Most part of the contamination, such as slag, oxide layer, floating on the surface of the metal melt in the working tank 26, flows over the dam 20 and reaches the auxiliary tank 28 wherefrom it cannot return to the originating point, namely tank 26. In this way the apparatus according to the invention is effectively self-cleaning. Discharge openings can of course be provided for slag, e.g. at the bottom of the tank 28.

In the device according to the invention, the ratio of surface area (volume of the metal contacting the ambient air) is considerably reduced, which limits the amount of slag and oxide formation and renders possible an effective protection of the entire free surface, with only a small amount of protecting agent, for instance fluxing salt or oil.

The structure of the flow channel of the pump affords simple means for feeding the protecting agent and the flux below the metal melt level, used successfully with known standing-wave soldering devices.

The induction heating pump of the described exemplary embodiment combines in itself the functions, without a single moving part, of a driving motor, gear transmission, mechanical metal melt pump, channel provided with damping elements, mechanical or electromechanical solder feeder, all needed in the known soldering devices.

The currents flowing in the solid cover-plate elements 16..., 18... of the induction heating pump, as well as in the working and auxiliary channels 16, 18, provide the basic heating. On adjusting a pulsating-advancing magnetic field, vibration occurs on the surface of the metal wave at c, which breaks up any oxide layer that may form thereon. The automatic level control ensures simultaneously self-cleaning of the melt.

The inventive arrangement constitutes a magnetic circuit for the pump, including the explained air gap, thereby to accomplish the advantageous and novel features of the inventive apparatus.

The temperature distribution in the metal melt is most favorable because its heating is carried out by induction and/or by the current flowing in the melt, and also because the employed pump has no heat dissipating parts. The pump, switched on in the cold state, participates in the heating up of the metal and then in the maintaining its operating temperature. Its repair is possible both in the cold and the warm state of the metal since the strujtural parts necessitating repair are arranged outside of the metal melt.

The above-described and illustrated embodiment is exemplary of the inventive device. Within the scope of the invention several other embodiments are of course possible.

So, for instance, the described induction heating pump can be replaced by a pump operating on electrodynamic principles, in which a permanent transporting agent for the molten liquid metal can be maintained in consequence of the mutual effect of the current carried by electrodes into the melting liquid, on the one hand, and of a magnetic field through the melt, on the other.

The standing-wave metallizing device according to the invention ensures the keeping in motion of the metal melt without any moving parts, by means of the appropriate pump means, producing a laminar flow of the melt in the channel, without directional change from the energy transfer point up to the described standing wave. At the same time it realizes continuous automatic level control and self-cleaning without separate feeders, within the utilization temperature range of the metals and alloys used for coating and for soldering from a metal melt. This temperature range extends in practice up to about 600C.

It should be understood, of course, that the foregoing disclosure relates only to preferred embodiments of the invention and that it is intended to cover all changes and modifications of the examples described which do not constitute departures from the spirit and scope of the invention.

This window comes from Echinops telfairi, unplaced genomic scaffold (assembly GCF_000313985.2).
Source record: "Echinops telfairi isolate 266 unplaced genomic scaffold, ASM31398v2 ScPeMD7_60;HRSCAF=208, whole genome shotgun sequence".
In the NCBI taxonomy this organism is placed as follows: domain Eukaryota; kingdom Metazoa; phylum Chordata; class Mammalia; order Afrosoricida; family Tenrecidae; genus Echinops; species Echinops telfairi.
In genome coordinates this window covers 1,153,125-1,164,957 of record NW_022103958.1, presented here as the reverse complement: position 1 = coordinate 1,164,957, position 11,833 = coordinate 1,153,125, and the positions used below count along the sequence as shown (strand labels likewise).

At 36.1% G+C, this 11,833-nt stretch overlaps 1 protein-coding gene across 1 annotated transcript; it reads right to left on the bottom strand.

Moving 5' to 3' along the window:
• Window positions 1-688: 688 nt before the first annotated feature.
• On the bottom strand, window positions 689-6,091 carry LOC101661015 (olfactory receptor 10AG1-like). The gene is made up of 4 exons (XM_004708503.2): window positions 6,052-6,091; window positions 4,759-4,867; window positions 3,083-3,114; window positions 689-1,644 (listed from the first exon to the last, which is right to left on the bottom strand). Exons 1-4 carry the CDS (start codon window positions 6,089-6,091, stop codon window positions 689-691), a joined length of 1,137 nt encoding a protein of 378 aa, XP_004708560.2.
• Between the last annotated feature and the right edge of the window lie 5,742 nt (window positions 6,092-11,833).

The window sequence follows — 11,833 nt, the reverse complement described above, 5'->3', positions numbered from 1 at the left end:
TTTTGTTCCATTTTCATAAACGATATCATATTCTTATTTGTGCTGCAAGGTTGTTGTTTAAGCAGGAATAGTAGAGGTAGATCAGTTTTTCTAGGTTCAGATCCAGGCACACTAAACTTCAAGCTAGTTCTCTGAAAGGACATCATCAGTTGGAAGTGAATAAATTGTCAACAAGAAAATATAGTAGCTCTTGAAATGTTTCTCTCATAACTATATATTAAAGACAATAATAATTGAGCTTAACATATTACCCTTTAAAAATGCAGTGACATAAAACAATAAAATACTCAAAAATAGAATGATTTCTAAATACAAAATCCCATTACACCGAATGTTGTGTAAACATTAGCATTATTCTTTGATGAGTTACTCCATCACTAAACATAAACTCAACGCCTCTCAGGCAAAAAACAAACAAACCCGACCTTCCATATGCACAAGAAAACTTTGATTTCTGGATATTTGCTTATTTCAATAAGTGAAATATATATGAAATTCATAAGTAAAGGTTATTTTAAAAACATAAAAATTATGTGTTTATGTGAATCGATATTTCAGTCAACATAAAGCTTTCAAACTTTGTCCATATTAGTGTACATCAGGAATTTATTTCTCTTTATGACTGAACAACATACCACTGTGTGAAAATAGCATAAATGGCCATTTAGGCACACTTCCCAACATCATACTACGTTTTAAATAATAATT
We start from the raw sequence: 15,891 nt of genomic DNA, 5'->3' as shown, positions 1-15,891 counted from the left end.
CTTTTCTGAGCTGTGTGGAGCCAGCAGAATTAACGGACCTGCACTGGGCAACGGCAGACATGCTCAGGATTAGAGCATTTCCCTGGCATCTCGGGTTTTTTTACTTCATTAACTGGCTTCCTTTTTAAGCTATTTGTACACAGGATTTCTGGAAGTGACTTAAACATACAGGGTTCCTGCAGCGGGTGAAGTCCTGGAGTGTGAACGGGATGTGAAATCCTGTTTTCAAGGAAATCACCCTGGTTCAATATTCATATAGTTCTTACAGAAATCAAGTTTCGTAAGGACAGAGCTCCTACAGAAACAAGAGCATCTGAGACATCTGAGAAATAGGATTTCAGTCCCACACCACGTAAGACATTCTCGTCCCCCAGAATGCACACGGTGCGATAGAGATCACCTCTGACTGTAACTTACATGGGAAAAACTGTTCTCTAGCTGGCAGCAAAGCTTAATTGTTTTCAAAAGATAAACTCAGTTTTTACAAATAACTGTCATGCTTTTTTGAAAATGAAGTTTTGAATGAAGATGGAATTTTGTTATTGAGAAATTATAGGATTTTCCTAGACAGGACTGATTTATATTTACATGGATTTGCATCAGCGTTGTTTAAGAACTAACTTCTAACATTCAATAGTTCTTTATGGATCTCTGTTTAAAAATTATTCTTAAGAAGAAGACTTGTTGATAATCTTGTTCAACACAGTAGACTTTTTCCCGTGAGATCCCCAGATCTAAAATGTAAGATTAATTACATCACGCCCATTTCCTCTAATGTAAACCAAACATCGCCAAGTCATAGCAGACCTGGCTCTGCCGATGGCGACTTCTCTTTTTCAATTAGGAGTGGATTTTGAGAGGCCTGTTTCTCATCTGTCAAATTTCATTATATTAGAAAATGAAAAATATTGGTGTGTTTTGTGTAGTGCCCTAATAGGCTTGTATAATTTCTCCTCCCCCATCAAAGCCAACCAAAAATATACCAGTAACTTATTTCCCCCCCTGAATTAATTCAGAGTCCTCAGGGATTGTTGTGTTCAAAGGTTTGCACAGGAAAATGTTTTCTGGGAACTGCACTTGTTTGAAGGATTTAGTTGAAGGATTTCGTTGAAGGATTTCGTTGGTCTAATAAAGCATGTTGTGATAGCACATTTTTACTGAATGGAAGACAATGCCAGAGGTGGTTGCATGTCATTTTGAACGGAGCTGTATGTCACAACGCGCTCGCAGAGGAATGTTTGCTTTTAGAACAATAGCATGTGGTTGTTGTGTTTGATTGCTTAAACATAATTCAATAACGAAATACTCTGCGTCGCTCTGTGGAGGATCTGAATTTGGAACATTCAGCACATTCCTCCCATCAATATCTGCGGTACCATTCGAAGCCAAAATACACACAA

Patent Citations
Cited PatentFiling datePublication dateApplicantTitle
US2529699 *Sep 12, 1947Nov 14, 1950Uarco IncApparatus for coating paper with carbon wax
US2539215 *Jul 12, 1946Jan 23, 1951Ajax Engineering CorpElectric furnace, including electromagnetic pump for molten metal
US2648715 *Jun 6, 1950Aug 11, 1953Lindberg Eng CoFurnace for molten metal
US2702525 *Jul 13, 1949Feb 22, 1955Whitfield & Sheshunoff IncApparatus for coating wire or strip with molten aluminum
US2721813 *Jan 18, 1952Oct 25, 1955Berndt GronblomGalvanizing method, including a removal of metallic iron from zinc-containing materials such as metallic zinc and iron-zinc compounds
US3726465 *Jan 15, 1971Apr 10, 1973Hollis EngineeringWave soldering apparatus
US3752383 *Nov 11, 1971Aug 14, 1973Technical Devices CoSoldering apparatus
US3797724 *Oct 18, 1971Mar 19, 1974Schleumiger KSoldering appliance
Referenced by
Citing PatentFiling datePublication dateApplicantTitle
US4069358 *Jan 28, 1976Jan 17, 1978Olin CorporationMethod for cladding heavy gage plate
US4072777 *Jun 30, 1977Feb 7, 1978Western Electric Co., Inc.Method and apparatus for forming a uniform solder wave
US4568012 *Dec 23, 1982Feb 4, 1986Toshiba Seiki Co., Ltd.Soldering apparatus
US5816474 *Oct 29, 1996Oct 6, 1998Kirsten AgLinear motor pump for wave soldering systems
US6050473 *Jun 10, 1997Apr 18, 2000Kabushiki Kaisha Tamura Seisa KushoBrazing apparatus
US6116497 *May 24, 1996Sep 12, 2000Fraunhofer-Gesellschaft Zur Foerderung Der Angewandten Forschung E.V.Process and device for the wave or vapor-phase soldering of electronic units
US6126060 *Jan 27, 1999Oct 3, 2000Samsung Electronics Co., Ltd.Soldering device
US6364195 *May 1, 2000Apr 2, 2002Kabushiki Kaisha Tamura SeisakushoBrazing Apparatus
US6726082 *Oct 15, 2002Apr 27, 2004Nihon Den-Netsu Keiki Co., Ltd.Soldering apparatus
US8651356 *Nov 13, 2012Feb 18, 2014Samsung Electro-Mechanics Co., Ltd.Solder bump forming apparatus and soldering facility including the same
US20030102352 *Nov 12, 2002Jun 5, 2003Kabushiki Kaisha ToshibaSoldering machine
US20040256436 *Jul 23, 2004Dec 23, 2004Kabushiki Kaisha ToshibaSoldering machine
US20060124692 *Feb 8, 2006Jun 15, 2006Kabushiki Kaisha ToshibaSoldering machine
US20110293903 *May 20, 2011Dec 1, 2011Samsung Electronics Co., Ltd.Wave soldering apparatus to apply buoyancy, soldering method, and method of forming solder bumps for flip chips on a substrate
Classifications
U.S. Classification118/620, 373/145, 373/161, 228/37, 118/429
International ClassificationC23C2/00, C23C2/14
Cooperative ClassificationC23C2/14, C23C2/00
European ClassificationC23C2/14, C23C2/00